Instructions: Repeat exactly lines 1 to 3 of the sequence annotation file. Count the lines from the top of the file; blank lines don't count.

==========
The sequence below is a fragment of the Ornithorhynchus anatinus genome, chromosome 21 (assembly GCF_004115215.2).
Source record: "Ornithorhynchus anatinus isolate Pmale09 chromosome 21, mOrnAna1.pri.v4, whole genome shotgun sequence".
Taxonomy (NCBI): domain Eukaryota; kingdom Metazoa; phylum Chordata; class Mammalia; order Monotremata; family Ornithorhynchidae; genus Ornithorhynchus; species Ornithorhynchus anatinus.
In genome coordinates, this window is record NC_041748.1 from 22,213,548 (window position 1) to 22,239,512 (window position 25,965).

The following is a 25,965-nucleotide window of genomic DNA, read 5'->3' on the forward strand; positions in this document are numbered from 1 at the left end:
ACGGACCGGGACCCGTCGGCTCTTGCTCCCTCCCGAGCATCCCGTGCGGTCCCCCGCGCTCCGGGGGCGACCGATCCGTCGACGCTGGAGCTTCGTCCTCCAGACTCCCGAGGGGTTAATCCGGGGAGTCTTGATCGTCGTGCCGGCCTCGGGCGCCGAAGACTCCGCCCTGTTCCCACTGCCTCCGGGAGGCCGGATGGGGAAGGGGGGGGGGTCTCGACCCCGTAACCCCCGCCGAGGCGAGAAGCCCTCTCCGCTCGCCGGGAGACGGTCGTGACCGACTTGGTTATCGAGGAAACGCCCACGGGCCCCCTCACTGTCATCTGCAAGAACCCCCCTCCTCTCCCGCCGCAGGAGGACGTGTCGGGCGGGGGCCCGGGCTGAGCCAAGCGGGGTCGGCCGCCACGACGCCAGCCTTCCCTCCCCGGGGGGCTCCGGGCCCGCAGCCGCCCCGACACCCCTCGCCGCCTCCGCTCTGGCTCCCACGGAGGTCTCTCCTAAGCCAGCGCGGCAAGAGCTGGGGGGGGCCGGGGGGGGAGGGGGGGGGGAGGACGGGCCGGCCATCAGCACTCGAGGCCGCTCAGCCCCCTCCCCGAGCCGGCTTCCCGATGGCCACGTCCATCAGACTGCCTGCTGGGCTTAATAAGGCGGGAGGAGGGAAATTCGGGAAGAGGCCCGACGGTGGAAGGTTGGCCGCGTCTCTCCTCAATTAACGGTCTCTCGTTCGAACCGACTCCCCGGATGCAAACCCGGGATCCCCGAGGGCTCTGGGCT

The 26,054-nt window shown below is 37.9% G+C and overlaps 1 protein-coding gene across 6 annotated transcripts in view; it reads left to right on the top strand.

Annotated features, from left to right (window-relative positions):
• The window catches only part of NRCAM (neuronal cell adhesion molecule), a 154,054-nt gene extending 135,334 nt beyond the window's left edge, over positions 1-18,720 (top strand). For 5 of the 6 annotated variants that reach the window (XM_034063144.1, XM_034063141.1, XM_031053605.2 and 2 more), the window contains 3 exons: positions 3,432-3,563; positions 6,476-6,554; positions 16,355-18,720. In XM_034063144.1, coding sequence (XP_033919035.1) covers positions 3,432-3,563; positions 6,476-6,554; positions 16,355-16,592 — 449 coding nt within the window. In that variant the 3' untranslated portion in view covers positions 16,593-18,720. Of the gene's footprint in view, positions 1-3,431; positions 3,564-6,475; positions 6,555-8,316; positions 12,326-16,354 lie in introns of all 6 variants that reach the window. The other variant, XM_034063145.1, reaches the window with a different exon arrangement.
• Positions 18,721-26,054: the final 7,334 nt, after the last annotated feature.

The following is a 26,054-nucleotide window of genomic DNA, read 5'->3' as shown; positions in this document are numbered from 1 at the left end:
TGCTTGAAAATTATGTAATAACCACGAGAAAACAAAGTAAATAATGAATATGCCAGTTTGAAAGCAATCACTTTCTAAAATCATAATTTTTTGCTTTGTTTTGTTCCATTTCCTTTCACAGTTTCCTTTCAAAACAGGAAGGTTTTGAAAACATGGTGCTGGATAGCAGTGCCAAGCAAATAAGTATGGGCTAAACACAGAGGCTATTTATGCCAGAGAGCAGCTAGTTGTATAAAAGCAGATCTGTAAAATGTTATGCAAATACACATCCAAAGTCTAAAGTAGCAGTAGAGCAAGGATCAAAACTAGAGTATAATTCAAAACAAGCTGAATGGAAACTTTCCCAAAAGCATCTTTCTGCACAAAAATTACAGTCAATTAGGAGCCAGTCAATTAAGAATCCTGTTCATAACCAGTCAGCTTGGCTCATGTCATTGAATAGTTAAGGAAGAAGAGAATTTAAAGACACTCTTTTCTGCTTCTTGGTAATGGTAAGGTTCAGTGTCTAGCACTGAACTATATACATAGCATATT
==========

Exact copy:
The sequence below is a fragment of the Ornithorhynchus anatinus genome, chromosome 21 (assembly GCF_004115215.2).
Source record: "Ornithorhynchus anatinus isolate Pmale09 chromosome 21, mOrnAna1.pri.v4, whole genome shotgun sequence".
Taxonomy (NCBI): domain Eukaryota; kingdom Metazoa; phylum Chordata; class Mammalia; order Monotremata; family Ornithorhynchidae; genus Ornithorhynchus; species Ornithorhynchus anatinus.